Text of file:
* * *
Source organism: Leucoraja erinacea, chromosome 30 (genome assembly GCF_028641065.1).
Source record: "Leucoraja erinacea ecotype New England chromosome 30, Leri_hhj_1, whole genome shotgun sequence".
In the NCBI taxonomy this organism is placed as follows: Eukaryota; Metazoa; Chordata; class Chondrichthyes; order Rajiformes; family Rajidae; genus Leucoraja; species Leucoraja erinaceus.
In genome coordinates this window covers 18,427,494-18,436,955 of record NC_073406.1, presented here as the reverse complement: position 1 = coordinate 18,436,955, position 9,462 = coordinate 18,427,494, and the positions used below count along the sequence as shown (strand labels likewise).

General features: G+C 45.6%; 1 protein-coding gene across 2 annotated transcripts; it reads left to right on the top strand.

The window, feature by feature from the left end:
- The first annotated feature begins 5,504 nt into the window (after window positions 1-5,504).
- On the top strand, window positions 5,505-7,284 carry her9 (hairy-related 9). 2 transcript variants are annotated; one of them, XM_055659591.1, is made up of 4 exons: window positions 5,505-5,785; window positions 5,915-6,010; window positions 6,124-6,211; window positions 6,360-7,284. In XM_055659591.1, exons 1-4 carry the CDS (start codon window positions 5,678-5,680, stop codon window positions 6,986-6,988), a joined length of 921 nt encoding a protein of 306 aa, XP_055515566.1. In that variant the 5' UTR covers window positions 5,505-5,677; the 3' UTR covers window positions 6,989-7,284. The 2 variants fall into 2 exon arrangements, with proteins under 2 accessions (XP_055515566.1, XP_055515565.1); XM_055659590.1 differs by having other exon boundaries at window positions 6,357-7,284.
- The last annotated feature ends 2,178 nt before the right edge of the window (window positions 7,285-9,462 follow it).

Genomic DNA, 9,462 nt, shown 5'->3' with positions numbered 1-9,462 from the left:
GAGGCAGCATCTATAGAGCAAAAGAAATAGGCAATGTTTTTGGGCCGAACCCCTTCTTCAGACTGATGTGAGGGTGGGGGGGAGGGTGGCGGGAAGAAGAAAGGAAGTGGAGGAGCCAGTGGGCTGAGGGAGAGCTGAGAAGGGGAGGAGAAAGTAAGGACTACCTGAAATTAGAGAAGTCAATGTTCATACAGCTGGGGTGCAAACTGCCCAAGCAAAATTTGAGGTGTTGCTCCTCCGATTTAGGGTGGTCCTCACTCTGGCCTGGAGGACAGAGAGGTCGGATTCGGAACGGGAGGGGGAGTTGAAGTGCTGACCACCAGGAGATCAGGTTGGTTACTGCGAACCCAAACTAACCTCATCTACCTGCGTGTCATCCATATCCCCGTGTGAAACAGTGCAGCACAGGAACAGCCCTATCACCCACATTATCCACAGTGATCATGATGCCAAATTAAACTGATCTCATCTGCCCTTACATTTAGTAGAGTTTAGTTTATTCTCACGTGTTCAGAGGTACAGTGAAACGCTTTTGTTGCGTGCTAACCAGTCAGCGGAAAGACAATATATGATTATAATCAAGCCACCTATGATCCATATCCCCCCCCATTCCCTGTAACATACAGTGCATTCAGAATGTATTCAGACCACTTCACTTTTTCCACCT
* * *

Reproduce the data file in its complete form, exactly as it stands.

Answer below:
Source organism: Leucoraja erinacea, chromosome 30 (genome assembly GCF_028641065.1).
Source record: "Leucoraja erinacea ecotype New England chromosome 30, Leri_hhj_1, whole genome shotgun sequence".
In the NCBI taxonomy this organism is placed as follows: Eukaryota; Metazoa; Chordata; class Chondrichthyes; order Rajiformes; family Rajidae; genus Leucoraja; species Leucoraja erinaceus.
In genome coordinates this window covers 18,427,494-18,436,955 of record NC_073406.1, presented here as the reverse complement: position 1 = coordinate 18,436,955, position 9,462 = coordinate 18,427,494, and the positions used below count along the sequence as shown (strand labels likewise).

General features: G+C 45.6%; 1 protein-coding gene across 2 annotated transcripts; it reads left to right on the top strand.

The window, feature by feature from the left end:
- The first annotated feature begins 5,504 nt into the window (after window positions 1-5,504).
- On the top strand, window positions 5,505-7,284 carry her9 (hairy-related 9). 2 transcript variants are annotated; one of them, XM_055659591.1, is made up of 4 exons: window positions 5,505-5,785; window positions 5,915-6,010; window positions 6,124-6,211; window positions 6,360-7,284. In XM_055659591.1, exons 1-4 carry the CDS (start codon window positions 5,678-5,680, stop codon window positions 6,986-6,988), a joined length of 921 nt encoding a protein of 306 aa, XP_055515566.1. In that variant the 5' UTR covers window positions 5,505-5,677; the 3' UTR covers window positions 6,989-7,284. The 2 variants fall into 2 exon arrangements, with proteins under 2 accessions (XP_055515566.1, XP_055515565.1); XM_055659590.1 differs by having other exon boundaries at window positions 6,357-7,284.
- The last annotated feature ends 2,178 nt before the right edge of the window (window positions 7,285-9,462 follow it).

Genomic DNA, 9,462 nt, shown 5'->3' with positions numbered 1-9,462 from the left:
GAGGCAGCATCTATAGAGCAAAAGAAATAGGCAATGTTTTTGGGCCGAACCCCTTCTTCAGACTGATGTGAGGGTGGGGGGGAGGGTGGCGGGAAGAAGAAAGGAAGTGGAGGAGCCAGTGGGCTGAGGGAGAGCTGAGAAGGGGAGGAGAAAGTAAGGACTACCTGAAATTAGAGAAGTCAATGTTCATACAGCTGGGGTGCAAACTGCCCAAGCAAAATTTGAGGTGTTGCTCCTCCGATTTAGGGTGGTCCTCACTCTGGCCTGGAGGACAGAGAGGTCGGATTCGGAACGGGAGGGGGAGTTGAAGTGCTGACCACCAGGAGATCAGGTTGGTTACTGCGAACCCAAACTAACCTCATCTACCTGCGTGTCATCCATATCCCCGTGTGAAACAGTGCAGCACAGGAACAGCCCTATCACCCACATTATCCACAGTGATCATGATGCCAAATTAAACTGATCTCATCTGCCCTTACATTTAGTAGAGTTTAGTTTATTCTCACGTGTTCAGAGGTACAGTGAAACGCTTTTGTTGCGTGCTAACCAGTCAGCGGAAAGACAATATATGATTATAATCAAGCCACCTATGATCCATATCCCCCCCCATTCCCTGTAACATACAGTGCATTCAGAATGTATTCAGACCACTTCACTTTTTCCACCT